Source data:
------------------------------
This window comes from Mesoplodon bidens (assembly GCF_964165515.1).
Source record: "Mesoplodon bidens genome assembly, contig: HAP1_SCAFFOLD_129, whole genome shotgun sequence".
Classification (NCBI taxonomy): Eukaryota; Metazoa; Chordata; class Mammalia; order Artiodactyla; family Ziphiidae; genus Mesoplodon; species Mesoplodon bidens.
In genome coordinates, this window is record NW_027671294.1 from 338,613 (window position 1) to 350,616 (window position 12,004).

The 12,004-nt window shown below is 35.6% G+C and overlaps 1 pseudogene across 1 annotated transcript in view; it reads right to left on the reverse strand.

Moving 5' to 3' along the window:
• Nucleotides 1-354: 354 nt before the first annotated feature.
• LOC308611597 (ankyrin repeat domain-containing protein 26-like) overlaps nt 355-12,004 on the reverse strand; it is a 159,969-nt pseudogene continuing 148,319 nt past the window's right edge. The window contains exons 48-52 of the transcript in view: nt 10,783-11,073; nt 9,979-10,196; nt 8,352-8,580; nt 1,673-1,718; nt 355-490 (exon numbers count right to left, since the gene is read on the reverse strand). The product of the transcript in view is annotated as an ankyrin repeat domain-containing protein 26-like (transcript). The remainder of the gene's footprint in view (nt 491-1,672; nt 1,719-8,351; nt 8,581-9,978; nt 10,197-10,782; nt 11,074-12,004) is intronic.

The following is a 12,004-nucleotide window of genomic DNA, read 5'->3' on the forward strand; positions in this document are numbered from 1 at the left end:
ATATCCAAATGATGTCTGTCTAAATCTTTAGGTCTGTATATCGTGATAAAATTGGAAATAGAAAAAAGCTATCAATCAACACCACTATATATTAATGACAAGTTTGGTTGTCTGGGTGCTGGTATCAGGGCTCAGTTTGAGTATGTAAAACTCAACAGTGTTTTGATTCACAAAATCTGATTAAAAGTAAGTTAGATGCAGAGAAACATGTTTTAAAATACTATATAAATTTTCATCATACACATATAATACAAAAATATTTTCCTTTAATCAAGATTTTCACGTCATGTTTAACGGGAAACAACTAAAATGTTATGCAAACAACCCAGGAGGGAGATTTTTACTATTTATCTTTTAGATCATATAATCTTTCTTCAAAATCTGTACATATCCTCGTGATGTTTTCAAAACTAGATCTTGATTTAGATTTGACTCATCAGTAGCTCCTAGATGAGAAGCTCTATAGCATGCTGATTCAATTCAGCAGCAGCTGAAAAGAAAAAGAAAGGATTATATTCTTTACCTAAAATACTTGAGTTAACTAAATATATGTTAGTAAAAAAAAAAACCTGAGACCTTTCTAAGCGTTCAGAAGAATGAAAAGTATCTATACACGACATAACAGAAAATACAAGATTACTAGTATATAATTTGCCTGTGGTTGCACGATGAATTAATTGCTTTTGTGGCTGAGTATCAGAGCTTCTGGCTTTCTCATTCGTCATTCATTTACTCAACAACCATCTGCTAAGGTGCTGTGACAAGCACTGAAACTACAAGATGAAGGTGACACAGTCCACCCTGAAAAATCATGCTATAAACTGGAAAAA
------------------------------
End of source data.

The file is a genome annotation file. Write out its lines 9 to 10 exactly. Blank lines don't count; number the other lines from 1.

The following is a 12,004-nucleotide window of genomic DNA, read 5'->3' on the forward strand; positions in this document are numbered from 1 at the left end:
ATATCCAAATGATGTCTGTCTAAATCTTTAGGTCTGTATATCGTGATAAAATTGGAAATAGAAAAAAGCTATCAATCAACACCACTATATATTAATGACAAGTTTGGTTGTCTGGGTGCTGGTATCAGGGCTCAGTTTGAGTATGTAAAACTCAACAGTGTTTTGATTCACAAAATCTGATTAAAAGTAAGTTAGATGCAGAGAAACATGTTTTAAAATACTATATAAATTTTCATCATACACATATAATACAAAAATATTTTCCTTTAATCAAGATTTTCACGTCATGTTTAACGGGAAACAACTAAAATGTTATGCAAACAACCCAGGAGGGAGATTTTTACTATTTATCTTTTAGATCATATAATCTTTCTTCAAAATCTGTACATATCCTCGTGATGTTTTCAAAACTAGATCTTGATTTAGATTTGACTCATCAGTAGCTCCTAGATGAGAAGCTCTATAGCATGCTGATTCAATTCAGCAGCAGCTGAAAAGAAAAAGAAAGGATTATATTCTTTACCTAAAATACTTGAGTTAACTAAATATATGTTAGTAAAAAAAAAAACCTGAGACCTTTCTAAGCGTTCAGAAGAATGAAAAGTATCTATACACGACATAACAGAAAATACAAGATTACTAGTATATAATTTGCCTGTGGTTGCACGATGAATTAATTGCTTTTGTGGCTGAGTATCAGAGCTTCTGGCTTTCTCATTCGTCATTCATTTACTCAACAACCATCTGCTAAGGTGCTGTGACAAGCACTGAAACTACAAGATGAAGGTGACACAGTCCACCCTGAAAAATCATGCTATAAACTGGAAAAA